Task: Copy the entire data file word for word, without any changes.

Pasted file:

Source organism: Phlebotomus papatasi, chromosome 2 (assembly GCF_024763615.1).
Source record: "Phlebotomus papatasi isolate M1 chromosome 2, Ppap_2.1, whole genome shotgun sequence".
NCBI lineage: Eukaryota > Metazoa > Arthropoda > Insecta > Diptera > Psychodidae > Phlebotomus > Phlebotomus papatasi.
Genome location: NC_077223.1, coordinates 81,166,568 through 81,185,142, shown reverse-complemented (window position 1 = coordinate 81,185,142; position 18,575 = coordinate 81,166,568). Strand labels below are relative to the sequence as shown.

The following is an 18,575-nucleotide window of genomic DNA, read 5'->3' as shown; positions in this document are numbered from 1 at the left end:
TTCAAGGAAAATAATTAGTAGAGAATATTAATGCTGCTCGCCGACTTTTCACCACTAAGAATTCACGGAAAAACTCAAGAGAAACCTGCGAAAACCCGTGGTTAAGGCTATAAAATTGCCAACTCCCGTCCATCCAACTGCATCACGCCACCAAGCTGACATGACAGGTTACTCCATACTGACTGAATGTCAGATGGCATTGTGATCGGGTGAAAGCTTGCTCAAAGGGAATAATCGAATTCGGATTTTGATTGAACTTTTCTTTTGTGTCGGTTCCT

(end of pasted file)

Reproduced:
Source organism: Phlebotomus papatasi, chromosome 2 (assembly GCF_024763615.1).
Source record: "Phlebotomus papatasi isolate M1 chromosome 2, Ppap_2.1, whole genome shotgun sequence".
NCBI lineage: Eukaryota > Metazoa > Arthropoda > Insecta > Diptera > Psychodidae > Phlebotomus > Phlebotomus papatasi.
Genome location: NC_077223.1, coordinates 81,166,568 through 81,185,142, shown reverse-complemented (window position 1 = coordinate 81,185,142; position 18,575 = coordinate 81,166,568). Strand labels below are relative to the sequence as shown.

The following is an 18,575-nucleotide window of genomic DNA, read 5'->3' as shown; positions in this document are numbered from 1 at the left end:
TTCAAGGAAAATAATTAGTAGAGAATATTAATGCTGCTCGCCGACTTTTCACCACTAAGAATTCACGGAAAAACTCAAGAGAAACCTGCGAAAACCCGTGGTTAAGGCTATAAAATTGCCAACTCCCGTCCATCCAACTGCATCACGCCACCAAGCTGACATGACAGGTTACTCCATACTGACTGAATGTCAGATGGCATTGTGATCGGGTGAAAGCTTGCTCAAAGGGAATAATCGAATTCGGATTTTGATTGAACTTTTCTTTTGTGTCGGTTCCT